Here a few things that employers can do to minimise stress and uncertainty for their employees: -
Understand the difference between intrinsic and extrinsic motivators for your staff to give effect to an employment experience that is favourable and correlates with job satisfaction and positive performance outcomes:
Intrinsic motivation at work is driven by psychological safety needs that involve a sense of connection with others, capability and independence, that are reinforced by the emotions that arise while engaging in specific job activities.
Extrinsic motivation rewards behaviour in the form of incentives such as financial, recognition, praise, promotion and external enticements. This can be a powerful motivator when matched with individual values, goals and experiences.
It’s essential that employers have this understanding of their employees’ motivations, as positive performance is an outcome of subjective feelings of mental wellbeing and being supported and understood in the workplace.
Stay connected to your management and team by scheduling routine virtual meetings and communicate boundaries between work and home time:
Regular meetings with staff who are working from home are essential because the spontaneous communication encounters that encouraged social connection, positive relationships and helped to maintain a healthy organisational culture have become obsolete.
Checking in with staff (even when meetings aren’t scheduled) will help to make staff feel as though they aren’t isolated and have a mechanism to debrief or convey concerns. Boundaries around work, breaks and home times also need to be communicated and reinforced to maintain structure and mental wellbeing.
Offering virtual team building initiatives where staff can come together to have fun and talk about life outside work is another great way to stay connected, especially when it comes to maintaining communication and organisational culture, otherwise strengthened during Friday drinks or out-of-work activities.
Providing mental wellbeing, mindset & performance group training and coaching is recommended where possible in order to ensure that staff have access to evidence-based resources and tools that can be leveraged to create and sustain a healthy mindset and ability to regulate emotions and workplace weariness.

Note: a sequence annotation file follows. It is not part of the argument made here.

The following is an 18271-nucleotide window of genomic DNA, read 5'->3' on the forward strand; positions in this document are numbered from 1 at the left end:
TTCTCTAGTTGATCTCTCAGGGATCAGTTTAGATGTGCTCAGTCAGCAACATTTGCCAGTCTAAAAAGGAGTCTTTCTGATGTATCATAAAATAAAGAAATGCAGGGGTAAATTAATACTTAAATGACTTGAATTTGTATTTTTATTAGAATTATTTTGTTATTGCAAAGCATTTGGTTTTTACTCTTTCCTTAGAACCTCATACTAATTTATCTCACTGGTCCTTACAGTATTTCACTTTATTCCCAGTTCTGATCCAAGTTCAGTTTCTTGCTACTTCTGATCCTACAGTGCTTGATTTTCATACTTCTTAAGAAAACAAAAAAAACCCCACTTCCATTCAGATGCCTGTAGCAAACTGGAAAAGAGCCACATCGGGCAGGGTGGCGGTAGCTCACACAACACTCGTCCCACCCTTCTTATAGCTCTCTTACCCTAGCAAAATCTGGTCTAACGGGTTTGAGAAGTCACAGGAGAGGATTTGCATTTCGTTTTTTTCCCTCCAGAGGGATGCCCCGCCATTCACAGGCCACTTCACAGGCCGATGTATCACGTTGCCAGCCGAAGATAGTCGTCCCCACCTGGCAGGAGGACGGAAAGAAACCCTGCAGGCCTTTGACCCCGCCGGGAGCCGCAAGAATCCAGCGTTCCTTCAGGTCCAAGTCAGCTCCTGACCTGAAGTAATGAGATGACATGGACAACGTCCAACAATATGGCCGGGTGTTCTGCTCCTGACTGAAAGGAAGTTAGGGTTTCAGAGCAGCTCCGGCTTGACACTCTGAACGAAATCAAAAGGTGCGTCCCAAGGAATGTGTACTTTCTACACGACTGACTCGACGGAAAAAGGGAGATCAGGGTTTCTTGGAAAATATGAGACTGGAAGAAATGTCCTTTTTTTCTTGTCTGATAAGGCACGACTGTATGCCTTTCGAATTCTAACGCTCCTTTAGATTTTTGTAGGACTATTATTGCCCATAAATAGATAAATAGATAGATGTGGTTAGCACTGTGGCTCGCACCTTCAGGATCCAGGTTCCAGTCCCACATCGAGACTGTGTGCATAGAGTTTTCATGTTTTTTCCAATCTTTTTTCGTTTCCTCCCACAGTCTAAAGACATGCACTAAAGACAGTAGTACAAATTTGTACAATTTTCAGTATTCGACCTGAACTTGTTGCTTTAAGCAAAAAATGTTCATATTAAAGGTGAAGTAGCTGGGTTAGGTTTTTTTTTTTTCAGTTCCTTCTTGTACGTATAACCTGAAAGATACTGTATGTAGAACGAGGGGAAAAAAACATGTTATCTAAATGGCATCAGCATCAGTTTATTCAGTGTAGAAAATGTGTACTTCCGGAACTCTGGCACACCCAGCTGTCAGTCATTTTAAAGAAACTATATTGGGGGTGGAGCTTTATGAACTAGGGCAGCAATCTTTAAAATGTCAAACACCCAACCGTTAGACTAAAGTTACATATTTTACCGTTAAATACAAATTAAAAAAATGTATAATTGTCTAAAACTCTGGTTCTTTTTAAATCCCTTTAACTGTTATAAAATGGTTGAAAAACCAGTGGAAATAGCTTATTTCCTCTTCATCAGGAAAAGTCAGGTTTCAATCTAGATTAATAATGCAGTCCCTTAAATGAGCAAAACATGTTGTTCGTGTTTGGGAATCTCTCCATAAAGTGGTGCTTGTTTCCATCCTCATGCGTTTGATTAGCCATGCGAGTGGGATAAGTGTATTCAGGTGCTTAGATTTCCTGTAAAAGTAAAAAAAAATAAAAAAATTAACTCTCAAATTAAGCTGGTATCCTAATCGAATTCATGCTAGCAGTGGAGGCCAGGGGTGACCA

The Open Mind Institute has seen quantified improvement achieved across areas of self-awareness, mental wellbeing, ability to harness a growth mindset and overall performance after professional services staff have completed its 10-week Mindset & Performance Workplace Program.
Topics covered in the program that have been instrumental in achieving this improvement include emotional and social intelligence, raising self-awareness through mindfulness and attention control techniques, cognitive behavioural therapy modalities, critical thinking and cognitive reframing.
In summary, the human behavioural and psychological aftermath of this global pandemic can be curtailed by our efforts today. Educational institutions and employers have an ethical responsibility to educate their students and people about ways their mental wellbeing, mindset and performance can be managed.
If this doesn’t occur at an exponential rate and soon, the detrimental impact on our mental health, interconnectedness and behaviour will far supersede that of any economic ramifications.
The Open Mind Institute.
 The effects of chronic stress on health: new insights into the molecular mechanisms of brain–body communication, Agnese Mariotti, 2015 (3) FSO23: https://www.ncbi.nlm.nih.gov/pmc/articles/PMC5137920/